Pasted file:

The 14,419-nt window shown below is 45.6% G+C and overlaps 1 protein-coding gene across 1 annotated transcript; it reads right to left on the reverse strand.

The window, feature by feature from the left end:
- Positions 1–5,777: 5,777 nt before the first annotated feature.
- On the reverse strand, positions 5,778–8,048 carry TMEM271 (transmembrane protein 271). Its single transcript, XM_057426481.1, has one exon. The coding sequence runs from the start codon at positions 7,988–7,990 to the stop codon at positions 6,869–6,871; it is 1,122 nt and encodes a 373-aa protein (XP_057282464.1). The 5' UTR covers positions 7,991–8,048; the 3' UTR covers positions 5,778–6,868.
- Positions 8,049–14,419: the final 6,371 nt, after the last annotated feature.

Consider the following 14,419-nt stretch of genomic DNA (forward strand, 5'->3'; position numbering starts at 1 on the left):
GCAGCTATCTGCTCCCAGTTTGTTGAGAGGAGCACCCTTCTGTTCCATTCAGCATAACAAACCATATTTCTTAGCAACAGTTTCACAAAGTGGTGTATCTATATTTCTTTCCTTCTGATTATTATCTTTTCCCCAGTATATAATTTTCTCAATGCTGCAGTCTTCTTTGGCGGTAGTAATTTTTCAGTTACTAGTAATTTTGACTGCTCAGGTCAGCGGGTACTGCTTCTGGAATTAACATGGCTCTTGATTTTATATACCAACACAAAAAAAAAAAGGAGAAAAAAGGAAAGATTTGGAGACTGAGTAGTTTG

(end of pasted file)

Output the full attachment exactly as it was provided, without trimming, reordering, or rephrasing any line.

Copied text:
The 14,419-nt window shown below is 45.6% G+C and overlaps 1 protein-coding gene across 1 annotated transcript; it reads right to left on the reverse strand.

The window, feature by feature from the left end:
- Positions 1–5,777: 5,777 nt before the first annotated feature.
- On the reverse strand, positions 5,778–8,048 carry TMEM271 (transmembrane protein 271). Its single transcript, XM_057426481.1, has one exon. The coding sequence runs from the start codon at positions 7,988–7,990 to the stop codon at positions 6,869–6,871; it is 1,122 nt and encodes a 373-aa protein (XP_057282464.1). The 5' UTR covers positions 7,991–8,048; the 3' UTR covers positions 5,778–6,868.
- Positions 8,049–14,419: the final 6,371 nt, after the last annotated feature.

Consider the following 14,419-nt stretch of genomic DNA (forward strand, 5'->3'; position numbering starts at 1 on the left):
GCAGCTATCTGCTCCCAGTTTGTTGAGAGGAGCACCCTTCTGTTCCATTCAGCATAACAAACCATATTTCTTAGCAACAGTTTCACAAAGTGGTGTATCTATATTTCTTTCCTTCTGATTATTATCTTTTCCCCAGTATATAATTTTCTCAATGCTGCAGTCTTCTTTGGCGGTAGTAATTTTTCAGTTACTAGTAATTTTGACTGCTCAGGTCAGCGGGTACTGCTTCTGGAATTAACATGGCTCTTGATTTTATATACCAACACAAAAAAAAAAAGGAGAAAAAAGGAAAGATTTGGAGACTGAGTAGTTTG